However, the latter are the biggest problem. Those whose contracts expire on June 30 and are still looking for a new destination are going to be in a hurry to see this season finish as soon as possible since they may have the most to lose. The extension of the season beyond June 30 places them at a negotiating disadvantage because the 2020/21 season is likely to be shorter, which will allow clubs to negotiate for a smaller salary for these players. On top of that, clubs will have less money to spend due to business income losses as a result of COVID-19. In addition, clubs who employ a foreign player whose contract ends on June 30 have an additional consideration in that there could also be trouble with the extension of the player’s contract, since a foreigner’s tax withholding is less and any extension of the player’s contract could result in additional taxes owed to the Treasury.
With talks ongoing, calm has arrived. But the various stakeholders each have their own views on the interpretation of player contracts, and therein lies the continued potential for conflict.
FIFA has taken the following viewpoint on contracts: “Contracts normally end at the end of the season and the season end date coincides with the expiration date of the contract. It is proposed that contracts be extended until the time the season actually ends” Under this view, the summer transfer window will not open until the 2019/20 season ends.
The RFEF (Spanish Football Association) clings to its general regulation in point 125: “The [player] licenses will have the same duration as the commitment, whether contractual or not, of the footballer with the club.”
The position of the AFE (the Spanish players union) is more combative: “A systematized extension would produce a violation of the rights of the worker if it were not a decision of the signatory parties negotiated individually, as a single act, each of those contracts. It would lead to challenges in the courts.”
LaLiga is convinced that the law is clear and is on the side of the clubs when considering that the contracts are signed, as a provision of services, per season and not “from day to day.” Annexes to the laws are not expected as a solution.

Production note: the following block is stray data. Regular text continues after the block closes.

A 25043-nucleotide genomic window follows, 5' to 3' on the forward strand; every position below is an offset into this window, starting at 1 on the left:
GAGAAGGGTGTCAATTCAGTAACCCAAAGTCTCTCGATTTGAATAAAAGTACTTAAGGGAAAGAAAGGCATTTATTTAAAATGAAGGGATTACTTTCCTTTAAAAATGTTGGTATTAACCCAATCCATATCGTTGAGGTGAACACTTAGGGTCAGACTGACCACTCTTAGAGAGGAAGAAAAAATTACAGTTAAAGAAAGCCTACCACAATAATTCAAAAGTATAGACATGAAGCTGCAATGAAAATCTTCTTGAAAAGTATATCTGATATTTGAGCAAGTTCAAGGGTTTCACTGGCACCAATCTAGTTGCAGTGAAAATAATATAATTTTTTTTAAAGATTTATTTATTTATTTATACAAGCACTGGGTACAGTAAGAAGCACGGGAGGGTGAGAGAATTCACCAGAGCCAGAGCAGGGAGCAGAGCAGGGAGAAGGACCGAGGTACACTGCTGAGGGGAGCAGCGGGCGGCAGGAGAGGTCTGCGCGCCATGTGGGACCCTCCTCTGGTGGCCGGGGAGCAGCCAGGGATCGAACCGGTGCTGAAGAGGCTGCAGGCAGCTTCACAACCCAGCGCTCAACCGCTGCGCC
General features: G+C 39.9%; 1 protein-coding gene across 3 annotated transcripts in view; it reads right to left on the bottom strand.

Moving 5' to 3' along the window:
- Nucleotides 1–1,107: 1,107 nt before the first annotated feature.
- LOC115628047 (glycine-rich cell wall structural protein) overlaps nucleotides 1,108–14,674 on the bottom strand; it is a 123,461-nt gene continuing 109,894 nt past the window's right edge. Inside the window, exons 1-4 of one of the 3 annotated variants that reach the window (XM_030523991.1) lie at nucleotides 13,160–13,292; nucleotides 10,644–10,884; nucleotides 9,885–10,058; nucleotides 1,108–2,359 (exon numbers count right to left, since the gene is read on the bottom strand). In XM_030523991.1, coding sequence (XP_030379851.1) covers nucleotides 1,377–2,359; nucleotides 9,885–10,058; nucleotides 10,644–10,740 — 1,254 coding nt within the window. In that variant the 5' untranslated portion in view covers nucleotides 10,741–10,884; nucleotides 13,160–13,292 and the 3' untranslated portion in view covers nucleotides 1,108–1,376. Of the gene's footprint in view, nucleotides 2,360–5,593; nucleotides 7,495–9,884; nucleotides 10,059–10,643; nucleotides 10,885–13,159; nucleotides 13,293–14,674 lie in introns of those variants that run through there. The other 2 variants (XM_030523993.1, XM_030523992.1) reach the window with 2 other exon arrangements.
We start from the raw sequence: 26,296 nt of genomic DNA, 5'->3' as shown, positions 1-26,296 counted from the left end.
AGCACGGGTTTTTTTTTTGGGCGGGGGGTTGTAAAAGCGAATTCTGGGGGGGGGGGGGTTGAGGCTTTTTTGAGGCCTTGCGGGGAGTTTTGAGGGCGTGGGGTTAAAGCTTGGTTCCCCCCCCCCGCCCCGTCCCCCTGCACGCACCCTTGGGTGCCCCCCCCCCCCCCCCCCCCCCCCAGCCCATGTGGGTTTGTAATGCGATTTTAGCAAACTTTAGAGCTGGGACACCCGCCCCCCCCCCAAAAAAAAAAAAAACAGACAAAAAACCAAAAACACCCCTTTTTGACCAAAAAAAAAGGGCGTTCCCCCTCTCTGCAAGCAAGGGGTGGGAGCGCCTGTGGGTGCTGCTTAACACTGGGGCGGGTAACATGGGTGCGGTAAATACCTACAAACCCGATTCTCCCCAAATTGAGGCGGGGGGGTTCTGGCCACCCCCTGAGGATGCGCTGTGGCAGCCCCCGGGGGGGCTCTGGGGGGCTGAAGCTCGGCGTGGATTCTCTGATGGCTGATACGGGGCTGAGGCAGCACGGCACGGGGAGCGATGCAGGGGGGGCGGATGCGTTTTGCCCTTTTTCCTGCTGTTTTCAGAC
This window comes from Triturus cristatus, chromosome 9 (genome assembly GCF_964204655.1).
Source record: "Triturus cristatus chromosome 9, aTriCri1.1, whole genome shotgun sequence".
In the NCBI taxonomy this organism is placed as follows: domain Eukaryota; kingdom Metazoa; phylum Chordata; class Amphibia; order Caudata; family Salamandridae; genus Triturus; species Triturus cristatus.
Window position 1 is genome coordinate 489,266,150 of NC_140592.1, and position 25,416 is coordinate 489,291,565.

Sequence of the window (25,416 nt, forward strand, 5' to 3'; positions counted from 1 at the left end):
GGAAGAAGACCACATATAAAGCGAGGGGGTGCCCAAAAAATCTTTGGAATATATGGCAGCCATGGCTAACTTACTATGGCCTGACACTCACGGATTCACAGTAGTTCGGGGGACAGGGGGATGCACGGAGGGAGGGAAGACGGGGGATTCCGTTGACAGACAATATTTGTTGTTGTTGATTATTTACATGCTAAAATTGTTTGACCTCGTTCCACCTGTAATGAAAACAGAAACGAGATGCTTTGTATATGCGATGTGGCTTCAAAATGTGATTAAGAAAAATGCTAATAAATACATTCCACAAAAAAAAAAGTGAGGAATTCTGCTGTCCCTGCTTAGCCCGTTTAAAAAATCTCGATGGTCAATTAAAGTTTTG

While all parties believe that “good will is needed,” achieving it given the division that exists in Spanish football seems difficult.
LaLiga advised clubs on contracts
The ongoing issue of how to interpret the contracts was again discussed at the most recent legal-labour consultancy which LaLiga offers weekly to its clubs. With the issue of ERTEs already seemingly clear, the questions focused on contracts. Although the priority issue remains the return to training and competition, the matter of contracts is something that the presidents want to wrap up for peace of mind, especially for coaches, who right now don’t know if they will have their complete squads available if/when the season resumes.
To this end, what FIFA saids to its 210 member federations was clarified at the meeting: “If a contract expires on the original end date of the season, said expiration must be extended until the new end date. If a contract begins on the date of original start of next season, this start should be postponed until the new date. If there is overlap, priority will be given to the previous club.”
Also mentioned was the RFEF regulation in Article 116.2: “A footballer may be enrolled in a single club, without the possibility of being discharged and discharged by it in the course of the same season (speaks of season and not specific dates) except in cases of force majeure or regulatory provision.”
LICENCIAS DE FUTBOLISTAS
Artículo 116. Limitaciones.
2. Un futbolista podrá estar inscrito en un solo equipo de un club, sin posibilidad de ser dado de baja y alta por el mismo en el transcurso de la misma temporada, salvo caso de fuerza mayor o disposición reglamentaria. Asimismo, en el trascurso de la temporada, no podrá estar inscrito y alinearse en más de tres distintos.
Even so, what reassures most of the leaders are legal advisers like Santi Nebot, who worked five years at AFE and who now advises many clubs.